So You Want to Cook Like A Pro, But Don’t Know How (Part Two: 2 of 2): The Ingredients)

So I told you guys I would be back to finish out Part Two of the “The Ingredients”, if you didn’t catch part one of the series on “The Tools”, check it out here or if you missed the first section of part two check it out here. Now that we gotten you up to speed let’s jump right in.



From burgers to steaks and everywhere in between beef is one of my favorite meats to work with. You have to be impressed at shear number of cuts. A good cut of beef should have nice color and be firm to the touch. In most cuts, you want to look for nice marbling. Marbling is small streaks of fat that are found within the muscle and can be seen in the meat cut. The marbling will increase the juiciness, tenderness and flavor the product. Another important factor is the meats waterholding capacity which can be witnessed by looking at the package, if excess water is found in the bottom of the retail package, it may lead to a dry cooked product.   The cut should hold water within the meat to add to juiciness

One of my favorite beef dishes is ossa bucco which is a braised beef or veal shank. These days you should be able to find beef or veal shank in your local grocery. Braising is a cooking method where meat or vegetables are first browned in a little fat, then slowly cooked in a tightly covered pot with some cooking liquid over low heat for a long period of time. To do a proper braise takes some time but the results are well worth it.

One of the misconceptions about beef is that it is expensive. To be quite honest with the shear number of grocery stores these days there is no reason you can’t eat good cuts off beef on a budget. The only thing to remember is that something like a piece of Filet Mignon which is a very high quality beef can be pan seared and oven roasted while tougher cuts like shanks, ribs, and briskets would do well to be cooked longer to make them more tender and flavorful. If you have never tasted a grilled Asian marinated flank steak you don’t know what you are missing. The bottom line is to get out to your local grocer and pick something up and get cooking.


Ah my beloved pork. The other white meat (though technically classified by the USDA as red meat). Over the years pork has gotten a bad wrap but in actuality today’s pork is almost as lean as chicken. Pork is the most widely eaten meat in the world, providing about 38 percent of daily meat protein intake worldwide, although consumption varies widely from place to place. Other than religious reasons there is really no reason why people shouldn’t have a healthy dose of pork in their diet.

pork-cutsWhere it’s the bacon on your breakfast plate or the deliciousness that is pork loin, pork is one of the greatest pieces of meat out there. I cook it all the time and no I don’t have high blood pressure either. Whether it’s my Zo’s Ultimate Holiday Ham or my famous stuffed pork chops its always great. Another piece of pork that is becoming increasingly popular especially in restaurants is pork bellies. The pork belly is the underside of the pig, from which bacon is made in the United States (in other parts of the world, bacon is more often made from back and side meats and bacon made from bellies). While only recently have some people took to cooking it in their homes, a lot of Americans have been eating pork bellies for years and didn’t even know it, ever had sweet and sour pork? Just remember pork is not so bad, give it a try and you will see.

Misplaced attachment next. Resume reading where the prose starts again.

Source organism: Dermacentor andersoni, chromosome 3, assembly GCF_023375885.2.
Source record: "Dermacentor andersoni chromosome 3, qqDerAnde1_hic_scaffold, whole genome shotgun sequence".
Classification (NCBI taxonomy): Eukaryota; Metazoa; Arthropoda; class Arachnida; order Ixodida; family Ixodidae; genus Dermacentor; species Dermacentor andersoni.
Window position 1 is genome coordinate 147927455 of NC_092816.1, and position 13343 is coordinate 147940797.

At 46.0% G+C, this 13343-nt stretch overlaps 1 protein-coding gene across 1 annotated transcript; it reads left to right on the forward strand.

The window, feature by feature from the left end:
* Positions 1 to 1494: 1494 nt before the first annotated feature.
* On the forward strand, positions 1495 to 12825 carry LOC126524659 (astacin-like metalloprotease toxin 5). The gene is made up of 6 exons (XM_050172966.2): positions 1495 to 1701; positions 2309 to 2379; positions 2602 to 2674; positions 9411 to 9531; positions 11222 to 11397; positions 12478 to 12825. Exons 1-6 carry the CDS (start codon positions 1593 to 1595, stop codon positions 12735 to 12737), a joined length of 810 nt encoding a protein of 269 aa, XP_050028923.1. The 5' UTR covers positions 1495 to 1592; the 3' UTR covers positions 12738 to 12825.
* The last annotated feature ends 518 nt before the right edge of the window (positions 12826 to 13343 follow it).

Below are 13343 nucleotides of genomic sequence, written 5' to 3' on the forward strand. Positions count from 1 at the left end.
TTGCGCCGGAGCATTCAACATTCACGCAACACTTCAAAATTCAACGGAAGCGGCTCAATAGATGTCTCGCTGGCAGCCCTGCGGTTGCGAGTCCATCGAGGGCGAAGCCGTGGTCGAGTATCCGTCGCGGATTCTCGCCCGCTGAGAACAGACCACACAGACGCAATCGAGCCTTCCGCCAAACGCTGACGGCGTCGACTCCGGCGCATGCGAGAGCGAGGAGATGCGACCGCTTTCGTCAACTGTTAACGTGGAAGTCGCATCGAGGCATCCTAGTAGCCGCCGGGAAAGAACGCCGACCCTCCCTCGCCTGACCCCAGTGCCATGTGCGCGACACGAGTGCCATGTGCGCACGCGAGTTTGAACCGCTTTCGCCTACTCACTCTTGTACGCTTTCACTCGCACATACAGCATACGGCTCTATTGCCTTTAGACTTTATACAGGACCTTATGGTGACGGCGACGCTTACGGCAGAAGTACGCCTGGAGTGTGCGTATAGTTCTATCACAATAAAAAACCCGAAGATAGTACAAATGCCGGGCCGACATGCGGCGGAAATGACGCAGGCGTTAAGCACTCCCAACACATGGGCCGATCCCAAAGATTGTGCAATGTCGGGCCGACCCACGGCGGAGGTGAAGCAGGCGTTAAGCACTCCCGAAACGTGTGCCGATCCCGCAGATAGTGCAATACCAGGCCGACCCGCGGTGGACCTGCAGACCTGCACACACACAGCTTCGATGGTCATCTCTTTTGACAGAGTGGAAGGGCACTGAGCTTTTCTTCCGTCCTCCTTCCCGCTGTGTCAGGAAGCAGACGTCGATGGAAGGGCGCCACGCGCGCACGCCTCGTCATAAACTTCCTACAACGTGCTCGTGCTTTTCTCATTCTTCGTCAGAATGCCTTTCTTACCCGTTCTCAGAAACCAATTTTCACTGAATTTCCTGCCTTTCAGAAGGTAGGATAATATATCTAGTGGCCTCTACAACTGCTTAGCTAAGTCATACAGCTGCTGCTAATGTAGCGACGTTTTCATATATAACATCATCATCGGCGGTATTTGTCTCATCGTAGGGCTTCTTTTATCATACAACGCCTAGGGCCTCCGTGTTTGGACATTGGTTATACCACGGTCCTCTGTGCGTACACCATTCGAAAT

Last but definitely not least lamb. The terms lamb, hogget or mutton are culinary names for the meat of a domestic sheep. The meat of a sheep a year old or younger is generally known as lamb, whereas the meat of an older sheep is either hogget or mutton depending on its age and characteristics. Now chances are you have seen a rack of lamb, or lamb chops in your local grocer and thought about it but thought man that is too much for me. I am here to tell you not to be afraid because with the right culinary flair lamb will have you wondering you waited so long to try it.

Now lamb is often grilled or pan seared in a fashion similar to what you would do with a pork chop. For a real kick though, barbecue your lamb meat. Whether it’s the chops or a shoulder barbecue it like you would any other kind of meat and trust me you will be happy. It must be noted that lamb is a little gamey but not to the degree of something like rabbit or venison. In countries outside the U.S. lamb is very popular and is eaten on a regular basis whereas in the U.S. lamb has only started to appear on the tables of average Americans recently with the rise of restaurant use and the increased popularity of cooking shows, specifically those featured on the Food Network.

Well folks there you have it, part two of “The Ingredients”. Enjoy and remember “Zo says that anybody can cook like a pro”.

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